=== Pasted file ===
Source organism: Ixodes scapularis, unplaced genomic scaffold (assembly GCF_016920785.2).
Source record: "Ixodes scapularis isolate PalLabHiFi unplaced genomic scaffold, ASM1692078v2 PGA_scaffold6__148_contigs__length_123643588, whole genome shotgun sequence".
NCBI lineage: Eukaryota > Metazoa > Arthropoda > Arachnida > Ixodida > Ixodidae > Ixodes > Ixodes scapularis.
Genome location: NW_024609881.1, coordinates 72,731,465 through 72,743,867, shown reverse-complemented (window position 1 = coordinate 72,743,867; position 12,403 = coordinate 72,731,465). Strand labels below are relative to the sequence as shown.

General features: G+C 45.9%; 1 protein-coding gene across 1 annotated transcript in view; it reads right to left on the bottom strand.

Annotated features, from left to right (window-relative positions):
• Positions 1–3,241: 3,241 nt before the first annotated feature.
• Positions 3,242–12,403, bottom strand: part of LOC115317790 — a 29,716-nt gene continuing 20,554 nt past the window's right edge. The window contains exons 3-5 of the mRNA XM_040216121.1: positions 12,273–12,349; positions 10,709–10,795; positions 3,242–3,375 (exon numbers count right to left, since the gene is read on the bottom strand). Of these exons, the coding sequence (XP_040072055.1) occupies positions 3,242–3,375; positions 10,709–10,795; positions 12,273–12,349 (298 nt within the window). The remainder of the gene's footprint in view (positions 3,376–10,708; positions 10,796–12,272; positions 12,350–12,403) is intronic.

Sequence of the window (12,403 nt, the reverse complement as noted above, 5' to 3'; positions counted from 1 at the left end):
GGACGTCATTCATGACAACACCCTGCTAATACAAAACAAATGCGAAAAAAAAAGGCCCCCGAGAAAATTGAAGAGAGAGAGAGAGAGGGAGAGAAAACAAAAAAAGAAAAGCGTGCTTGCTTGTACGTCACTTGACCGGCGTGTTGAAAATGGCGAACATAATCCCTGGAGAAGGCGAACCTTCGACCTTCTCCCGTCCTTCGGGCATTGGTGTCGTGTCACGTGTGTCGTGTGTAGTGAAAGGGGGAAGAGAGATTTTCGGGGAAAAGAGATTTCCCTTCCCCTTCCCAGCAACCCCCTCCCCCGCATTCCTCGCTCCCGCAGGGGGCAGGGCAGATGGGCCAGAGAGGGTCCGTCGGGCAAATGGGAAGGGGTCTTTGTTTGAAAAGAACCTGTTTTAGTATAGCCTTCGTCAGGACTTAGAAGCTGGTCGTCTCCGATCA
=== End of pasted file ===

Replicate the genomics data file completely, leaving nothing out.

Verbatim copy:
Source organism: Ixodes scapularis, unplaced genomic scaffold (assembly GCF_016920785.2).
Source record: "Ixodes scapularis isolate PalLabHiFi unplaced genomic scaffold, ASM1692078v2 PGA_scaffold6__148_contigs__length_123643588, whole genome shotgun sequence".
NCBI lineage: Eukaryota > Metazoa > Arthropoda > Arachnida > Ixodida > Ixodidae > Ixodes > Ixodes scapularis.
Genome location: NW_024609881.1, coordinates 72,731,465 through 72,743,867, shown reverse-complemented (window position 1 = coordinate 72,743,867; position 12,403 = coordinate 72,731,465). Strand labels below are relative to the sequence as shown.

General features: G+C 45.9%; 1 protein-coding gene across 1 annotated transcript in view; it reads right to left on the bottom strand.

Annotated features, from left to right (window-relative positions):
• Positions 1–3,241: 3,241 nt before the first annotated feature.
• Positions 3,242–12,403, bottom strand: part of LOC115317790 — a 29,716-nt gene continuing 20,554 nt past the window's right edge. The window contains exons 3-5 of the mRNA XM_040216121.1: positions 12,273–12,349; positions 10,709–10,795; positions 3,242–3,375 (exon numbers count right to left, since the gene is read on the bottom strand). Of these exons, the coding sequence (XP_040072055.1) occupies positions 3,242–3,375; positions 10,709–10,795; positions 12,273–12,349 (298 nt within the window). The remainder of the gene's footprint in view (positions 3,376–10,708; positions 10,796–12,272; positions 12,350–12,403) is intronic.

Sequence of the window (12,403 nt, the reverse complement as noted above, 5' to 3'; positions counted from 1 at the left end):
GGACGTCATTCATGACAACACCCTGCTAATACAAAACAAATGCGAAAAAAAAAGGCCCCCGAGAAAATTGAAGAGAGAGAGAGAGAGGGAGAGAAAACAAAAAAAGAAAAGCGTGCTTGCTTGTACGTCACTTGACCGGCGTGTTGAAAATGGCGAACATAATCCCTGGAGAAGGCGAACCTTCGACCTTCTCCCGTCCTTCGGGCATTGGTGTCGTGTCACGTGTGTCGTGTGTAGTGAAAGGGGGAAGAGAGATTTTCGGGGAAAAGAGATTTCCCTTCCCCTTCCCAGCAACCCCCTCCCCCGCATTCCTCGCTCCCGCAGGGGGCAGGGCAGATGGGCCAGAGAGGGTCCGTCGGGCAAATGGGAAGGGGTCTTTGTTTGAAAAGAACCTGTTTTAGTATAGCCTTCGTCAGGACTTAGAAGCTGGTCGTCTCCGATCA